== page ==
Three Etobicoke bakeries that go beyond the bread
They line up 20 deep every day at SanRemo Bakery and it’s not for the crusty Italian bread.
Customers flood the Mimico bakery for a hot lunch.
Diners — some in office wear, some in safety boots — choose from steaming trays of chicken parmesan, baked pasta and roast meat; servers hand over the food. The eating is done in either the air-conditioned café or at outside tables overlooking Royal York Rd.
Hybrid bakery/restaurants like SanRemo exist throughout the Greater Toronto Area. Here, I focus on three west-end bakeries where the signature breads are no less compelling than the hot food.
Allwyn’s Bakery opened June 21 on The Queensway, kitty-corner from the busy Cineplex movie theatre.
It’s the third location for the Jamaican bakery. Owners C.K. Chung and Donald Simpson opened the first in 1993 in North York, followed by a Yonge and Sheppard location last January.
The new Etobicoke location has patties ($2 each) but they are flatter and less flaky than ideal.
The good stuff is Allwyn’s coco bread, pale circles of buttery dough as flaky as a good pie crust.
Coco bread is used to wrap jerk chicken or pork into brilliant sandwiches ($6) stuffed with coleslaw so fresh the crunch can be heard across the bakery’s four-person table.
The same juicy jerk meat — free of bones and spiced with Jamaican-born chef Simpson’s secret green paste — can be had on a plate. So can curry chicken, curry goat with cracked bones holding soft marrow and meltingly soft stewed oxtail (all $10 small, $13.50 large). The curries taste more of thyme and turmeric than curry powder, but no complaints about the amount of gravy ladled onto the rice and peas.
Allwyn’s Bakery, 876 The Queensway, 647-351-0688. Open Monday to Saturday, 11 a.m. to 8 p.m.
Midday at Dimpflmeier Bakery brings the sound of German music and conversation.
The factory/retail outlet/café is a cash-only beacon of European food amidst industrial Etobicoke.
A so-called “coffee room” seats about 40 diners, who carry trays of food on china plates into the sunny space.
Hot food options include quiche ($2.75) topped with a layer of chopped broccoli like a green float of Chartreuse in a craft cocktail. The quiche lacks a pastry crust, sheathed instead in crisp melted butter.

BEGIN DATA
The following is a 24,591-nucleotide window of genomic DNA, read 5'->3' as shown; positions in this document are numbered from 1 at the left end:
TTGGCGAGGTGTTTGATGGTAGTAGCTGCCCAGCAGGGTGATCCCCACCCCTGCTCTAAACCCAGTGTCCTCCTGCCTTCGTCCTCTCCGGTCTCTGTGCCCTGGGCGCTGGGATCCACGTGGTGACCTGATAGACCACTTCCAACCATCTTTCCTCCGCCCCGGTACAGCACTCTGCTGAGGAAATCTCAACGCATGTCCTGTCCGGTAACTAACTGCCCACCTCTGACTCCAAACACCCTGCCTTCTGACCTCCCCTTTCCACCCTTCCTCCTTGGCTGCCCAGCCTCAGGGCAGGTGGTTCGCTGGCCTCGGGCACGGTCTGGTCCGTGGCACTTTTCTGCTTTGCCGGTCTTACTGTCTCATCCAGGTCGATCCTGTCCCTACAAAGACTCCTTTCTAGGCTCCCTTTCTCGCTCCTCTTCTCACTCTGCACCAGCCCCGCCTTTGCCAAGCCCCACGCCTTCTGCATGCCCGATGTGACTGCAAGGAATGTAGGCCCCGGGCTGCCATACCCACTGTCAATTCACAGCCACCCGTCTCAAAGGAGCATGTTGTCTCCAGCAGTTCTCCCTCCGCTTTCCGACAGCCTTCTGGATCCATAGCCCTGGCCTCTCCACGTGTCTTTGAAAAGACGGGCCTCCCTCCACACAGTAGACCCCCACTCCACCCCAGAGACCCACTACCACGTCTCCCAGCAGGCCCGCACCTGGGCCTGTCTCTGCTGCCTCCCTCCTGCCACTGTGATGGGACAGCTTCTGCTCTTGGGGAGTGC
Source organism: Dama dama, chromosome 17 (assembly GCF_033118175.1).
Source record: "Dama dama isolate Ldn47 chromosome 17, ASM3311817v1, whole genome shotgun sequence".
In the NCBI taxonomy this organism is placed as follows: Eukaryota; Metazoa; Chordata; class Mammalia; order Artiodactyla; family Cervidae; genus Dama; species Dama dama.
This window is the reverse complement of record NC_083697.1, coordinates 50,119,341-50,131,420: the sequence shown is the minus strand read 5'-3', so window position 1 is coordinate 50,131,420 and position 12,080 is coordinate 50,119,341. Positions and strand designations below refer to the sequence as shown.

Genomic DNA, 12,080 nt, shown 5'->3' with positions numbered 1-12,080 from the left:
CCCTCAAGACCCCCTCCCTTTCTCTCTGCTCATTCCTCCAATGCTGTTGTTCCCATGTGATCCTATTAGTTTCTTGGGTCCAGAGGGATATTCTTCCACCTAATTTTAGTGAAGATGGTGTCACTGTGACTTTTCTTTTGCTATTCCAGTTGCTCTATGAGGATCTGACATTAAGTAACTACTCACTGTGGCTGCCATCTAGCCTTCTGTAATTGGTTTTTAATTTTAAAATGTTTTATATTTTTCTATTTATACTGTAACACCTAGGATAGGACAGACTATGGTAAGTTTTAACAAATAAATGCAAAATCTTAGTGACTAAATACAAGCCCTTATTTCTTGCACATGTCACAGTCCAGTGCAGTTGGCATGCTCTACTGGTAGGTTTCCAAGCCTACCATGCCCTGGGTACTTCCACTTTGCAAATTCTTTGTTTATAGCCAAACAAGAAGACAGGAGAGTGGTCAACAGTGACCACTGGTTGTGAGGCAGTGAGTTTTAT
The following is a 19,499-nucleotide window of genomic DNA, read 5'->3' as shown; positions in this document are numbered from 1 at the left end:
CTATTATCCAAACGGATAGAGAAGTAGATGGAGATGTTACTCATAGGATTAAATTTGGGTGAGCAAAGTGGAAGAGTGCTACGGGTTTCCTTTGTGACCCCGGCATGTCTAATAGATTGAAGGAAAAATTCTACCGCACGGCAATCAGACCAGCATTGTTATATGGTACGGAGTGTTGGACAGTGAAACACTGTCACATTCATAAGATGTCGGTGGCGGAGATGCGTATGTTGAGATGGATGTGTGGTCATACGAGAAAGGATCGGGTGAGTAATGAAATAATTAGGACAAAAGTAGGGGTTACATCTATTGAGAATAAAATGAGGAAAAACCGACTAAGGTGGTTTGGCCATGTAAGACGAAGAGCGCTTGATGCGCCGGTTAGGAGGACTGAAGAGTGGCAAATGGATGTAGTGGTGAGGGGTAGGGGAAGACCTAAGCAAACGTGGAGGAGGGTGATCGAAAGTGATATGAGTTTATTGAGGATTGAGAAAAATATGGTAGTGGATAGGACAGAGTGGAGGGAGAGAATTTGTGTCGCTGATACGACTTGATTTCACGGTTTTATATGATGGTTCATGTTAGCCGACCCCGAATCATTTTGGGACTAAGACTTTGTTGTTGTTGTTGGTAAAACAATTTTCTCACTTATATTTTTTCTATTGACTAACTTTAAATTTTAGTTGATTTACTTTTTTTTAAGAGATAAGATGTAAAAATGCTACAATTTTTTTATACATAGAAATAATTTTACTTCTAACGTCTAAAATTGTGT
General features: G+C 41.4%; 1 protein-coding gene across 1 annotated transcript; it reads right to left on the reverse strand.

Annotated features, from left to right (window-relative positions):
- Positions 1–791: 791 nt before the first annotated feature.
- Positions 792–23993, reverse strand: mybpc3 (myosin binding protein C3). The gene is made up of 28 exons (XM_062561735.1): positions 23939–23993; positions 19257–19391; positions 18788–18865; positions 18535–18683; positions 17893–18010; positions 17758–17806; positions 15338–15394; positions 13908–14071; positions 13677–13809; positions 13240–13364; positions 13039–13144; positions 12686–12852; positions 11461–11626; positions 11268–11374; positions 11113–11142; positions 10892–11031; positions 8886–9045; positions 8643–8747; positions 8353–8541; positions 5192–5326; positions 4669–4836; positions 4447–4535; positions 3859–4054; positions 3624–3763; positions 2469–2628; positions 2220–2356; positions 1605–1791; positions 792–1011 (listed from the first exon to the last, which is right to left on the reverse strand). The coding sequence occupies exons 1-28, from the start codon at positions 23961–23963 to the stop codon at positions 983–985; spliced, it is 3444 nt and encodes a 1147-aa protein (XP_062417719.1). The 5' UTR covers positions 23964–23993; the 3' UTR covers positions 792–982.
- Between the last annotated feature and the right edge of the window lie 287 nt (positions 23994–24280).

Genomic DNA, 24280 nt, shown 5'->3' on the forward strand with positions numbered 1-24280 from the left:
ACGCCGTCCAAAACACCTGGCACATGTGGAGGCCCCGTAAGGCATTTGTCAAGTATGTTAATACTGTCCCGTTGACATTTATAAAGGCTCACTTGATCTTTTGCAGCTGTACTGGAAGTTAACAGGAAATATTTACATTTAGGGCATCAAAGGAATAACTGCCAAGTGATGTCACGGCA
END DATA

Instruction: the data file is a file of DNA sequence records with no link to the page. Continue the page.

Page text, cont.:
German hamburger ($6.75), here called Alpine frikadellen, is a heavily seasoned ground pork-and-beef patty. It comes nicely garnished with a pickle, tomato, olive and curly parsley. Unfortunately, the kaiser roll turns chewy in the microwave.
With the savoury out of the way, you can get back to the serious konditorei business of eating Poppy Seed cake ($1.50).
Dimpflmeier Bakery, 26-36 Advance Rd., 416-239-3031, dimpflmeierbakery.com. Open Monday to Friday, 8 a.m. to 6 p.m.; Saturday, 8 a.m. to 5 p.m.; Sunday, 9 a.m. to 4 p.m.
SanRemo Bakery’s Nick Bozzo keeps tweaking the hot-food counter to boost its appeal.
“We’ve always had a hot table, starting with my grandfather. The standard offerings weren’t cutting it, so we’ve added more diverse foods like pulled pork and grilled salmon with mango salsa,” says Bozzo, who owns the bakery with his brothers Edward and Rob.
Still, there’s much good in Italian standards such as veal parmesan ($8.25) coated in bread crumbs made from leftover bread. The meat admirably asserts itself against sweet red peppers and stewed jalapenos. The semolina-dusted bun is a perfect fit, no overhang or slippage.
More bread crumbs go into soft veal meatballs in tomato sauce ($6.50). On the side are homey mashed potatoes — and lots of them. In a similar carb-tastic vein is baked penne with ricotta ($5.99). The mozzarella-topped noodles are soft, not al dente, and nicely blistered in the 425 F oven.
Maybe more bakeries should slip lunch into their ovens alongside the loaves.
Amy Pataki is a Toronto-based restaurant critic and reporter covering all things hospitality. Follow her on Twitter: @amypataki